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Being a judge a lonely job – Justice Bruce-Lyle

Being a judge a lonely job – Justice Bruce-Lyle

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Caribbean countries should seek to be in control of their own destiny, says Justice Frederick Victor Bruce-Lyle, High Court Judge in the Eastern Caribbean Supreme Court (ECSC).

In a one-on-one with SEARCHLIGHT to mark the 40th anniversary of the ECSC, Justice Bruce-Lyle said that it is this pursuit of our own destiny that should encourage all Caribbean territories to make the Caribbean Court of Justice (CCJ) their final court of appeal.{{more}}

“That’s why it was very painful for me the other day to see that the case involving the Chief Justice of Trinidad and Tobago had to go all the way before the Privy Counsel when we have the Caribbean Court of Justice headquarters right there in Trinidad,” said the Ghanaian-born Justice.

Justice Bruce-Lyle, who has been a judge with the ECSC for eight years, said that he really wanted to pursue a military career but “I had no choice, society demanded that I studied law.”

He explained that his family and the law were synonymous with each other: his father, uncles and grand father were all chief justices and his younger sister is also a judge.

“It is a long tradition in my family,” said Justice Bruce-Lyle, quickly adding however that he has no intention of pushing any of his three daughters into a law career.

“They are free to choose what they want,” he said.

Justice Bruce-Lyle said that while he has embraced his responsibility as a judge in good stride he recognizes the tremendous responsibility that he has as a judicial officer.

He said that judges sometimes agonize over their decisions and while they should not allow any emotions to affect them, “we are humans.”

He said that his comfort is found in the fact that in each judgment he has made, he applied the law, and what he did with regard to the law is right.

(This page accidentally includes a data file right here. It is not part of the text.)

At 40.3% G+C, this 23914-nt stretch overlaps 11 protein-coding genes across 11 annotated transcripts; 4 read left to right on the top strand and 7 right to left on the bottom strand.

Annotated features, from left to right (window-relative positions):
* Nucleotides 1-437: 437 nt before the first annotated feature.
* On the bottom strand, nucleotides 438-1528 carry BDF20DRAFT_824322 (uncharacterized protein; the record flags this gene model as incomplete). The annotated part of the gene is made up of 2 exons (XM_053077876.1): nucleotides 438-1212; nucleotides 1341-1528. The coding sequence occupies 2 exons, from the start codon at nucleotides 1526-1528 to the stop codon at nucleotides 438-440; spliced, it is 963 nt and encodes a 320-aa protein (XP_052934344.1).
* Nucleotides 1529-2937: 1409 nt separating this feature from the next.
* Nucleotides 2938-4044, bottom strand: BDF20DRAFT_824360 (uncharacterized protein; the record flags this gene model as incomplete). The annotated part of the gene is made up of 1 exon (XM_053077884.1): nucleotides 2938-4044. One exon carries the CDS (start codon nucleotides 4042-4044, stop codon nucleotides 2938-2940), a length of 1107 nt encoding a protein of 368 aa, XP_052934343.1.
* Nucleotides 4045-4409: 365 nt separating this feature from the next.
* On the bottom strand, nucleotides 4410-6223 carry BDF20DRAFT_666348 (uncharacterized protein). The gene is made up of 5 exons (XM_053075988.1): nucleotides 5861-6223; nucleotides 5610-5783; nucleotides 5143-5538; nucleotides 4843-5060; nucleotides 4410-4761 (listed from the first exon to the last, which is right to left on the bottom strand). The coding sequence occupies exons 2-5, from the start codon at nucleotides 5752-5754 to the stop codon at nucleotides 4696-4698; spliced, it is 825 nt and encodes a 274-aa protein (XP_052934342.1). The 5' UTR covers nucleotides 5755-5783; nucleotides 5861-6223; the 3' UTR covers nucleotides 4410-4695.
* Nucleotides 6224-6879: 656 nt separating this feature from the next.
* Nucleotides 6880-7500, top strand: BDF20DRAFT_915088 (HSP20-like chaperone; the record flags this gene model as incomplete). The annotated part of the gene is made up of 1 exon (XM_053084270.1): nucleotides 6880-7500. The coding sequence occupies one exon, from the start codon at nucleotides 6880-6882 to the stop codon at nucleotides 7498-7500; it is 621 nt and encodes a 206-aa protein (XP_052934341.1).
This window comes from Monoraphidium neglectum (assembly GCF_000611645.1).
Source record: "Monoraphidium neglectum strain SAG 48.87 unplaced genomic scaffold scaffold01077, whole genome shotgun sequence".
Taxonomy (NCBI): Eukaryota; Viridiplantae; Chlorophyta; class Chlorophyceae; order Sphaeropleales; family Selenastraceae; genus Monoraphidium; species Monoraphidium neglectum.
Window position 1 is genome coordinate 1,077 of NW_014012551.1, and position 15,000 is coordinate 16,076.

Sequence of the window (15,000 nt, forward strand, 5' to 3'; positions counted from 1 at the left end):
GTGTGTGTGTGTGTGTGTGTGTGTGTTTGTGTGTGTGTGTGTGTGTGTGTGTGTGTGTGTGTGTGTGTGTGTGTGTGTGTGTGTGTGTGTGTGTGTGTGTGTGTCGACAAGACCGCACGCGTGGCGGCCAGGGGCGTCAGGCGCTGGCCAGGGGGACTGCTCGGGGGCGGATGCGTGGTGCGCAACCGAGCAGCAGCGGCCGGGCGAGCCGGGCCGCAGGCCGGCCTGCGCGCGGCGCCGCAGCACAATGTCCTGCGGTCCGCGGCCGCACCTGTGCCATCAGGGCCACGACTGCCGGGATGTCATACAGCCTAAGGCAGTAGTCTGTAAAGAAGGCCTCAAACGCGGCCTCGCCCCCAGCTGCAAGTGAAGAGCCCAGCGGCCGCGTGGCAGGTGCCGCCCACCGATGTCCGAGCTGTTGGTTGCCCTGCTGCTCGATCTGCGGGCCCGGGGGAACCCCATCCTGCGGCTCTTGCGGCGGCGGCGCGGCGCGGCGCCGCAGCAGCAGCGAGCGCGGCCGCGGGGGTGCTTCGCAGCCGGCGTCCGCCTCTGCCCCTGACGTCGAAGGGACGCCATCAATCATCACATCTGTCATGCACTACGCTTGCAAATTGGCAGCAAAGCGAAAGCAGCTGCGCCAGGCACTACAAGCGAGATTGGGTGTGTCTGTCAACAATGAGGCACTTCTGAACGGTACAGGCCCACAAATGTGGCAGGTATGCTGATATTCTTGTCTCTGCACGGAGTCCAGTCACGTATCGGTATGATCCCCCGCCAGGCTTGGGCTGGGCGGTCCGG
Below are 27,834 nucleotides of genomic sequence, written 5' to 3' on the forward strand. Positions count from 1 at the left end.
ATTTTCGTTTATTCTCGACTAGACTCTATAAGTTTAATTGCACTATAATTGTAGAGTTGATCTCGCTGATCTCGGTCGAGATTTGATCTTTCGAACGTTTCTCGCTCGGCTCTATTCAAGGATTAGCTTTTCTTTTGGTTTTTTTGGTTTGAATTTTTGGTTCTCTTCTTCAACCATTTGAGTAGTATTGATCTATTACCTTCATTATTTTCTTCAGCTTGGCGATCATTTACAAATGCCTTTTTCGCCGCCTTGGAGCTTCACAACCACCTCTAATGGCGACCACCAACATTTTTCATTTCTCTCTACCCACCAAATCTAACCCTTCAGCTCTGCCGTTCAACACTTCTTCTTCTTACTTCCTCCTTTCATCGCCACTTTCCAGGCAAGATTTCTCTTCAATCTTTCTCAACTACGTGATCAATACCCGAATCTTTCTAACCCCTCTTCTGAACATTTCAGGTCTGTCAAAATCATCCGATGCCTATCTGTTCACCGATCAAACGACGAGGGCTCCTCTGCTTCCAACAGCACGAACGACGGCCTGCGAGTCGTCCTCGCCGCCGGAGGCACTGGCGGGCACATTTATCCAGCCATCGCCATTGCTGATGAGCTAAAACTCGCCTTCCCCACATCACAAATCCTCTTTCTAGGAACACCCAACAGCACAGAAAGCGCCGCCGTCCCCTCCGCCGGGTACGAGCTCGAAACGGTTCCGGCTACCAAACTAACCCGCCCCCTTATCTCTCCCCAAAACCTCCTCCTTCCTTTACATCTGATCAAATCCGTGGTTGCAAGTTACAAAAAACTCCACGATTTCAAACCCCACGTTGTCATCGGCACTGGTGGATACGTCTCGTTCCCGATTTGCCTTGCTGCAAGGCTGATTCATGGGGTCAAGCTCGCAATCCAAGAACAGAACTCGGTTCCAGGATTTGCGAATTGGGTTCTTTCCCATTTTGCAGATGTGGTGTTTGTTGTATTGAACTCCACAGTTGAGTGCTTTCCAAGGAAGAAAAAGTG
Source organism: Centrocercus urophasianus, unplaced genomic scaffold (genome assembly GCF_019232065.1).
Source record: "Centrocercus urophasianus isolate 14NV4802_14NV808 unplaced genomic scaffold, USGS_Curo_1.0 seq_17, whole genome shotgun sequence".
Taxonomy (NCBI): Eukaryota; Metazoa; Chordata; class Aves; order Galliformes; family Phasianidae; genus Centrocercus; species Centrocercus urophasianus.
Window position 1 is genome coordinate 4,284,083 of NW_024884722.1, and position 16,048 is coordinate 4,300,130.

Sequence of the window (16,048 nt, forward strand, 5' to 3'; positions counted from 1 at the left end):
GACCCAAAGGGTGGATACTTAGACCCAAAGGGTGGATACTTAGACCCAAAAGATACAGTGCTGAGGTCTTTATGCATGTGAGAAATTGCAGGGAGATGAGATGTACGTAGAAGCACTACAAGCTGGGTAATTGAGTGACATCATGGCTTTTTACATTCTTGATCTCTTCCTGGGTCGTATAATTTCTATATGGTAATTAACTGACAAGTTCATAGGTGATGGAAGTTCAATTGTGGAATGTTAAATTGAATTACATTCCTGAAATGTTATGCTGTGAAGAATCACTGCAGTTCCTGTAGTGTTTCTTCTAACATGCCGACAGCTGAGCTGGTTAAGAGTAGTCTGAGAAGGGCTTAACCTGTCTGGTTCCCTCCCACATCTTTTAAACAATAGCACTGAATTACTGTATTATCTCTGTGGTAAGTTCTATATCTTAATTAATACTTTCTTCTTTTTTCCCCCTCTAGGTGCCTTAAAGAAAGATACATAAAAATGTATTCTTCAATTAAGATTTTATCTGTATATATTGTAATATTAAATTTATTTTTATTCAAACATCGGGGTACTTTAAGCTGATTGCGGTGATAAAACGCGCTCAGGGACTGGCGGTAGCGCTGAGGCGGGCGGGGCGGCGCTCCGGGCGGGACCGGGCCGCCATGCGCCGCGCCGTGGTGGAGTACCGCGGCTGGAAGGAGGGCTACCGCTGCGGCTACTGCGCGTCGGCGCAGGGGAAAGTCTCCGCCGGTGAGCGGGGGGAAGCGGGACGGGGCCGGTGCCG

“The most satisfying thing about this profession for me is to know that at the end of every day, when I look back I could say that I have done the right thing, I have dispensed justice,” Justice Bruce-Lyle said.

Having served in Belize, the British Virgin Islands and in Antigua and Barbuda as the Chief Magistrate, Justice Bruce-Lyle told SEARCHLIGHT that the most regrettable thing about his career is the loneliness that accompanies it.

“It is a very lonely job; we are somehow supposed to be divorced from our society, unable to comment on things that may affect our lives. Because the nature of the job is that we must be impartial,” he said.

Being unable to have many friends, Justice Bruce-Lyle said that when a judge is single it could be very frustrating.

“I have a family so I am somewhat insulated,” he said.

While the journey half way around the world to his West African homeland could be financially taxing, Justice Bruce-Lyle told SEARCHLIGHT that it has always been his intention to make sure that his children are introduced and develop an appreciation for their African heritage along side their Vincentian roots.

“I go to Ghana every year,” he said.

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